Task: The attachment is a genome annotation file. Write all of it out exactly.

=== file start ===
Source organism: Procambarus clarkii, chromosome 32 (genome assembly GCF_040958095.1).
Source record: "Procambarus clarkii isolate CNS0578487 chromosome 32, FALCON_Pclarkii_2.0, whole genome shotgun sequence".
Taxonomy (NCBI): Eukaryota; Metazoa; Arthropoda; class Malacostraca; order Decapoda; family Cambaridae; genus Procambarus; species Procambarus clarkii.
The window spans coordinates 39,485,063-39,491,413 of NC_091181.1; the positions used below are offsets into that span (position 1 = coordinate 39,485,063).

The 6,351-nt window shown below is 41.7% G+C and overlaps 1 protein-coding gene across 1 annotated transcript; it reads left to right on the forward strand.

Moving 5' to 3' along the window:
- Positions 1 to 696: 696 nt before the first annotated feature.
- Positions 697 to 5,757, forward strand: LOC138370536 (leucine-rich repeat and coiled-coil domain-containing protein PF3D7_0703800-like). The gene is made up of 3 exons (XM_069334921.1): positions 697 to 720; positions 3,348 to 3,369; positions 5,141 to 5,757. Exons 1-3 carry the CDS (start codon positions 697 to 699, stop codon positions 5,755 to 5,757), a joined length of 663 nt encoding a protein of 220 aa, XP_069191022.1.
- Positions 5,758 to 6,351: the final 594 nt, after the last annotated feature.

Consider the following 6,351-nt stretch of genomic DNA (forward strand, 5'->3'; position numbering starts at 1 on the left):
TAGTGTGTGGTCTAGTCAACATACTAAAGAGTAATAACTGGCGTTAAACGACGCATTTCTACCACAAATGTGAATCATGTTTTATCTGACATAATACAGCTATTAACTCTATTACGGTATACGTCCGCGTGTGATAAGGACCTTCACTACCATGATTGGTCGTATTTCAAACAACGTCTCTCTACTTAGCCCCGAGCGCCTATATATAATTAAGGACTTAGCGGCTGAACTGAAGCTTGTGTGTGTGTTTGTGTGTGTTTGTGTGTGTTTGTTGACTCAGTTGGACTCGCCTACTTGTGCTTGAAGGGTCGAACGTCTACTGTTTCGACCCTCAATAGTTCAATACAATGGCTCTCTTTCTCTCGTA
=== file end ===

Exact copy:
Source organism: Procambarus clarkii, chromosome 32 (genome assembly GCF_040958095.1).
Source record: "Procambarus clarkii isolate CNS0578487 chromosome 32, FALCON_Pclarkii_2.0, whole genome shotgun sequence".
Taxonomy (NCBI): Eukaryota; Metazoa; Arthropoda; class Malacostraca; order Decapoda; family Cambaridae; genus Procambarus; species Procambarus clarkii.
The window spans coordinates 39,485,063-39,491,413 of NC_091181.1; the positions used below are offsets into that span (position 1 = coordinate 39,485,063).

The 6,351-nt window shown below is 41.7% G+C and overlaps 1 protein-coding gene across 1 annotated transcript; it reads left to right on the forward strand.

Moving 5' to 3' along the window:
- Positions 1 to 696: 696 nt before the first annotated feature.
- Positions 697 to 5,757, forward strand: LOC138370536 (leucine-rich repeat and coiled-coil domain-containing protein PF3D7_0703800-like). The gene is made up of 3 exons (XM_069334921.1): positions 697 to 720; positions 3,348 to 3,369; positions 5,141 to 5,757. Exons 1-3 carry the CDS (start codon positions 697 to 699, stop codon positions 5,755 to 5,757), a joined length of 663 nt encoding a protein of 220 aa, XP_069191022.1.
- Positions 5,758 to 6,351: the final 594 nt, after the last annotated feature.

Consider the following 6,351-nt stretch of genomic DNA (forward strand, 5'->3'; position numbering starts at 1 on the left):
TAGTGTGTGGTCTAGTCAACATACTAAAGAGTAATAACTGGCGTTAAACGACGCATTTCTACCACAAATGTGAATCATGTTTTATCTGACATAATACAGCTATTAACTCTATTACGGTATACGTCCGCGTGTGATAAGGACCTTCACTACCATGATTGGTCGTATTTCAAACAACGTCTCTCTACTTAGCCCCGAGCGCCTATATATAATTAAGGACTTAGCGGCTGAACTGAAGCTTGTGTGTGTGTTTGTGTGTGTTTGTGTGTGTTTGTTGACTCAGTTGGACTCGCCTACTTGTGCTTGAAGGGTCGAACGTCTACTGTTTCGACCCTCAATAGTTCAATACAATGGCTCTCTTTCTCTCGTA